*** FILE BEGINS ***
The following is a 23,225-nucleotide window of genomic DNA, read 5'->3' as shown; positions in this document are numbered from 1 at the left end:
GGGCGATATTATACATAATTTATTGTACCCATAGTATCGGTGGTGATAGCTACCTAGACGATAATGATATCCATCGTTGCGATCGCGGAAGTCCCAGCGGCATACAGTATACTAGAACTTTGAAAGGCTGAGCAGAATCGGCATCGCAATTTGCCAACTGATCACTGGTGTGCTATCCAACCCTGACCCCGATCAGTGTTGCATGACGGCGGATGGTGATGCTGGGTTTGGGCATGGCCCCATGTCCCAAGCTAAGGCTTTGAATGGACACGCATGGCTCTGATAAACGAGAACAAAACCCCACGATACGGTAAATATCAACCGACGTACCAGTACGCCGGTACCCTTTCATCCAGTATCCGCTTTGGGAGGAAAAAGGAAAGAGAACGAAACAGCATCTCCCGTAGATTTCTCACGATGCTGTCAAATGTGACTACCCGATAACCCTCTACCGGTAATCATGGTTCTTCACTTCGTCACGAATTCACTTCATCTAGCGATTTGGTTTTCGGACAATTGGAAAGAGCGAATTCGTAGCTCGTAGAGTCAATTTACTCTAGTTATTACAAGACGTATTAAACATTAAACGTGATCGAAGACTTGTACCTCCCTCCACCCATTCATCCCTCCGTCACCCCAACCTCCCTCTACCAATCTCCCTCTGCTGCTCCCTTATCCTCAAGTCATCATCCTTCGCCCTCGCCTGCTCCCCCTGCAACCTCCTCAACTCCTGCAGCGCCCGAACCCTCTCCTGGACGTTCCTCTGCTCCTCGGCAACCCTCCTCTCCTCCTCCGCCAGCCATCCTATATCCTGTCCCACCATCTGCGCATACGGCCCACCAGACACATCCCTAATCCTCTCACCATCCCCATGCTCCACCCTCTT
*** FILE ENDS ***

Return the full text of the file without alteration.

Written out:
The following is a 23,225-nucleotide window of genomic DNA, read 5'->3' as shown; positions in this document are numbered from 1 at the left end:
GGGCGATATTATACATAATTTATTGTACCCATAGTATCGGTGGTGATAGCTACCTAGACGATAATGATATCCATCGTTGCGATCGCGGAAGTCCCAGCGGCATACAGTATACTAGAACTTTGAAAGGCTGAGCAGAATCGGCATCGCAATTTGCCAACTGATCACTGGTGTGCTATCCAACCCTGACCCCGATCAGTGTTGCATGACGGCGGATGGTGATGCTGGGTTTGGGCATGGCCCCATGTCCCAAGCTAAGGCTTTGAATGGACACGCATGGCTCTGATAAACGAGAACAAAACCCCACGATACGGTAAATATCAACCGACGTACCAGTACGCCGGTACCCTTTCATCCAGTATCCGCTTTGGGAGGAAAAAGGAAAGAGAACGAAACAGCATCTCCCGTAGATTTCTCACGATGCTGTCAAATGTGACTACCCGATAACCCTCTACCGGTAATCATGGTTCTTCACTTCGTCACGAATTCACTTCATCTAGCGATTTGGTTTTCGGACAATTGGAAAGAGCGAATTCGTAGCTCGTAGAGTCAATTTACTCTAGTTATTACAAGACGTATTAAACATTAAACGTGATCGAAGACTTGTACCTCCCTCCACCCATTCATCCCTCCGTCACCCCAACCTCCCTCTACCAATCTCCCTCTGCTGCTCCCTTATCCTCAAGTCATCATCCTTCGCCCTCGCCTGCTCCCCCTGCAACCTCCTCAACTCCTGCAGCGCCCGAACCCTCTCCTGGACGTTCCTCTGCTCCTCGGCAACCCTCCTCTCCTCCTCCGCCAGCCATCCTATATCCTGTCCCACCATCTGCGCATACGGCCCACCAGACACATCCCTAATCCTCTCACCATCCCCATGCTCCACCCTCTT